80 min | Michael Thelin | (USA) | 2015
Emelie is a strikingly unsettling film for about the first fifty minutes. The plot is fairly simple: parents Dan and Joyce (Chris Beetem and Susan Pourfar) go out to celebrate their anniversary. Their usual babysitter has plans so they hire a girl they don’t know, albeit one vetted by friends. Unbeknownst to them, however, a couple has kidnapped the girl who was supposed to be babysitting for them and the mysterious Emelie arrives on their doorstep instead. Dan and Joyce go happily out to dinner leaving their three children Jake (11), Sally (9), and Christopher (4) in the tender care of Emelie.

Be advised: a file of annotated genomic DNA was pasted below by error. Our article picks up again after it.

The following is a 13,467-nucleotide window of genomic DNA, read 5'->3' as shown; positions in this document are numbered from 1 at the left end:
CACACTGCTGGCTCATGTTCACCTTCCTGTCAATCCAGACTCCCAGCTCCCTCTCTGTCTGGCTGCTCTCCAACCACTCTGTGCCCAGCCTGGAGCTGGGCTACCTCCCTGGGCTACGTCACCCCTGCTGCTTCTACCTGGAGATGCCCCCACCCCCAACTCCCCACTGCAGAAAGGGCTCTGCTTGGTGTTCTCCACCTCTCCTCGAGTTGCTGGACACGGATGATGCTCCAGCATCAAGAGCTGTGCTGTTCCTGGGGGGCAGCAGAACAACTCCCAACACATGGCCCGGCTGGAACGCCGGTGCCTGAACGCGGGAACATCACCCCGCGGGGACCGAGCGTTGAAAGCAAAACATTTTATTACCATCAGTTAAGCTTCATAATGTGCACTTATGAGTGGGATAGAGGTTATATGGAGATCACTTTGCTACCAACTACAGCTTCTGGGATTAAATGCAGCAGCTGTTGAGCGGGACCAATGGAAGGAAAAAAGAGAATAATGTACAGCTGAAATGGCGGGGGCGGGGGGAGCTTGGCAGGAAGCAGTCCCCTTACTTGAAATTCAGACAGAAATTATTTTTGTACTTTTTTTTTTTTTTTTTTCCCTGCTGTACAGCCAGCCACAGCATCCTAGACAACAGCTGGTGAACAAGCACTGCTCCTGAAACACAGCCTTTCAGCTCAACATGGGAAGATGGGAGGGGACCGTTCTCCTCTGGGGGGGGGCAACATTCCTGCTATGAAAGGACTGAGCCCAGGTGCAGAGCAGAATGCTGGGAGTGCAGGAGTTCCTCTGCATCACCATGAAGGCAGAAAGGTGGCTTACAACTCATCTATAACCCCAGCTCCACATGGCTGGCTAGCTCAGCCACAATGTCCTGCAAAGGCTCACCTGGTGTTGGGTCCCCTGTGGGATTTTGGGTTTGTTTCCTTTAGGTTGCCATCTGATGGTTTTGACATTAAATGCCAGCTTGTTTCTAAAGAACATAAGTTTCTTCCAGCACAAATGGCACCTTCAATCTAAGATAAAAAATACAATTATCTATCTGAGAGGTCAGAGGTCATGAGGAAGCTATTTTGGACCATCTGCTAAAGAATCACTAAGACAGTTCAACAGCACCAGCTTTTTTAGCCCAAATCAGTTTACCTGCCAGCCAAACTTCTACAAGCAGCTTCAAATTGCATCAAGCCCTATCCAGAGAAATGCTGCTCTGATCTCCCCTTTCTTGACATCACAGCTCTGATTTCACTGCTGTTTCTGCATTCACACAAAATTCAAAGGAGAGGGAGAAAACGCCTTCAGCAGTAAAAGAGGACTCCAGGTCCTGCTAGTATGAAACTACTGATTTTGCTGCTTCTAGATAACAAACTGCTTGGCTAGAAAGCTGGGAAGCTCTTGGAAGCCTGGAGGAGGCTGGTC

Emelie proceeds to do things no parent would ever want a babysitter to do. The film is brilliant in its slow slide from the arguably “normal” toward the truly perverse. At first, Emelie just seems a vaguely anarchic force, letting the kids eat what they want, telling the two younger children, who want to play dress-up, to be creative in what they wear. She tells them that they don’t “have to be a boy or a girl. You can be anything you want to be. You just have to pretend.” Pushing the boundaries of imagination soon turns into destroying valuable things for costumes and painting on the walls. “Sometimes it’s okay to destroy things for fun,” Emelie says. Then it turns a bit more sinister: there’s a bathroom scene involving Emelie, who has her period, and the emergent adolescent, Jake (Joshua Rush). Then Emelie decides Jake’s pet python needs a treat. And then Emelie declares that it’s movie time: let’s just say no child should have to see what Jake, Sally, and Christopher see.